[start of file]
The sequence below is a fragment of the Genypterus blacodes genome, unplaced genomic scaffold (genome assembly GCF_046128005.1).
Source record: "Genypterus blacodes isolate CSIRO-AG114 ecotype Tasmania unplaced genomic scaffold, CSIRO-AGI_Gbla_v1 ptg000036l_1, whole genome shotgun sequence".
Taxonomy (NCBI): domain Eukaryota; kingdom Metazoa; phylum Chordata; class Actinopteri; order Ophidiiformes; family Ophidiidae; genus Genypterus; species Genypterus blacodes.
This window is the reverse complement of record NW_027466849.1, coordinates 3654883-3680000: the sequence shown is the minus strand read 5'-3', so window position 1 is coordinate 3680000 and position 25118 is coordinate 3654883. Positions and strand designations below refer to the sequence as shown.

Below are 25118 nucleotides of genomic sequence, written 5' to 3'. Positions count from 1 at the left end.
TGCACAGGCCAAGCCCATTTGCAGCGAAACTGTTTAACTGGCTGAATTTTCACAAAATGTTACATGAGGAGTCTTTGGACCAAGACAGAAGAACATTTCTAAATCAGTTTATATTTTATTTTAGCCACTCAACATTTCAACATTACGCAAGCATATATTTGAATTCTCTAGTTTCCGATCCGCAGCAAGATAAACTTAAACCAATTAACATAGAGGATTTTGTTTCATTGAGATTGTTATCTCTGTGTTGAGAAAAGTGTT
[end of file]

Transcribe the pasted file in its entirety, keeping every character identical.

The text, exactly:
The sequence below is a fragment of the Genypterus blacodes genome, unplaced genomic scaffold (genome assembly GCF_046128005.1).
Source record: "Genypterus blacodes isolate CSIRO-AG114 ecotype Tasmania unplaced genomic scaffold, CSIRO-AGI_Gbla_v1 ptg000036l_1, whole genome shotgun sequence".
Taxonomy (NCBI): domain Eukaryota; kingdom Metazoa; phylum Chordata; class Actinopteri; order Ophidiiformes; family Ophidiidae; genus Genypterus; species Genypterus blacodes.
This window is the reverse complement of record NW_027466849.1, coordinates 3654883-3680000: the sequence shown is the minus strand read 5'-3', so window position 1 is coordinate 3680000 and position 25118 is coordinate 3654883. Positions and strand designations below refer to the sequence as shown.

Below are 25118 nucleotides of genomic sequence, written 5' to 3'. Positions count from 1 at the left end.
TGCACAGGCCAAGCCCATTTGCAGCGAAACTGTTTAACTGGCTGAATTTTCACAAAATGTTACATGAGGAGTCTTTGGACCAAGACAGAAGAACATTTCTAAATCAGTTTATATTTTATTTTAGCCACTCAACATTTCAACATTACGCAAGCATATATTTGAATTCTCTAGTTTCCGATCCGCAGCAAGATAAACTTAAACCAATTAACATAGAGGATTTTGTTTCATTGAGATTGTTATCTCTGTGTTGAGAAAAGTGTT